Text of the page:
The May 1949 Official Guide of the Railways lists CB&Q train 52 stopping here at 7:32 am eastbound, and train 49 stopping at 10:51 pm westbound, while a mixed train could make a stop on request (no time listed).
Now the station has little to do with the main line running nearby. Dozens of BNSF Railway long distance freights pass daily. There are no passenger trains on this route—not since Amtrak assumed most long distance passenger services in 1971. But Steward probably had lost its local train long before then.
For many years Kingscote was effectively Bluebell’s northern terminus. That changed this year when the extension to East Grinstead was finally opened along with the direct connection to Network Rail.
Now, as a quiet mid-point on the Bluebell line, it embodies all the qualities of a small town passenger station from a time long ago. Adding to the rural solitude is a ban on visitor automobiles in the car park. (Railway riders are encourage to use other stations on the line).
The facilities are faithfully decorated to convey the spirit of long ago. I appreciated a lack of modern intrusions. Not so much as an electronic beep could be heard during my brief visit. (I turned off the various sounds uttered by my digital cameras!). I should have brought my Rollei Model T for effect.
During my hour visit at Kingscote, I was rewarded with the arrive of a wedding special hauled by a diminutive locomotive named ‘Bluebell’ and decorated appropriately.
I first visited London more than 15 years ago and since that time, I’ve revisited this dynamic city dozens of times. The impetus for last week’s visit was the opportunity to give an illustrated talk to the London-area Irish Railway Record Society. I made this image of St Pancras on my way to the talk, which was hosted at the Exmouth Arms near London’s Euston Station.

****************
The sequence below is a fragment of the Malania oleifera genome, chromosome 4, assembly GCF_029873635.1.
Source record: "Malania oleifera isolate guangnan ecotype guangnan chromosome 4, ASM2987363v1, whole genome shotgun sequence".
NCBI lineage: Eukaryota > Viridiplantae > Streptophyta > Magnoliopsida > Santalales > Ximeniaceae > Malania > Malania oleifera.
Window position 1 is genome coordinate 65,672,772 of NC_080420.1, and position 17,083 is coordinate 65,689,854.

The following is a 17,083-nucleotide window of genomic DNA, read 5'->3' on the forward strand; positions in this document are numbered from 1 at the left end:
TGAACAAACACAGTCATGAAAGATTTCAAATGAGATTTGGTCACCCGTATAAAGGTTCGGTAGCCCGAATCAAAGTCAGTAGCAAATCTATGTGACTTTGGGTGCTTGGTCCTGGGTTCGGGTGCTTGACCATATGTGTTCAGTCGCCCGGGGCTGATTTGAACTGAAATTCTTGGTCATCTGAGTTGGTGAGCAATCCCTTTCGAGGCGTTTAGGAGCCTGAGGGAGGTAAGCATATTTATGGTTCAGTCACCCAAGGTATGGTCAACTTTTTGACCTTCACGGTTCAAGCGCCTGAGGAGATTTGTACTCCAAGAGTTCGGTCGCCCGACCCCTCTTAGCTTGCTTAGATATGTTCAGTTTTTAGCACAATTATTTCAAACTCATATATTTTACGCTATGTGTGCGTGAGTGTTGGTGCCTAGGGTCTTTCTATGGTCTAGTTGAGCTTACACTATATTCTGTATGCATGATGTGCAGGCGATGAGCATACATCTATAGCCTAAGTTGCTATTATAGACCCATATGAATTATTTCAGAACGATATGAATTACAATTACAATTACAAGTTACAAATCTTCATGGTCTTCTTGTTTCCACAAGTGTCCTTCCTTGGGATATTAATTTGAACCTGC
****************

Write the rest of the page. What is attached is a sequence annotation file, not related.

This magnificent structure is one of several important railway terminals along Euston Road. The massive ornate building was designed by Sir George Gilbert Scott, and historically served as both the St. Pancras head house and the Midland Grand Hotel. It remains one of London’s finest railway buildings. Beyond the head house is St Pancras’ immense balloon-style iron and glass train shed—the pioneer work of this type.
During my visit to London, I had the opportunity to explore the transport network. I found a variety of changes since my last trip to London, nearly two years ago. As one of the world’s great cities, London is undergoing a continual transformation. While elements of its past are incorporated in its new urban fabric, in each and every visit I find some things new and note some things forever lost. If nothing else, this keeps my cameras busy.
During this trip, I exposed more than 1000 digital images, and nearly 3 rolls of slide film. I plan to explore this material over the next few posts. Stay tuned!
Belgium’s jewel is among Europe’s most magnificent railway terminals.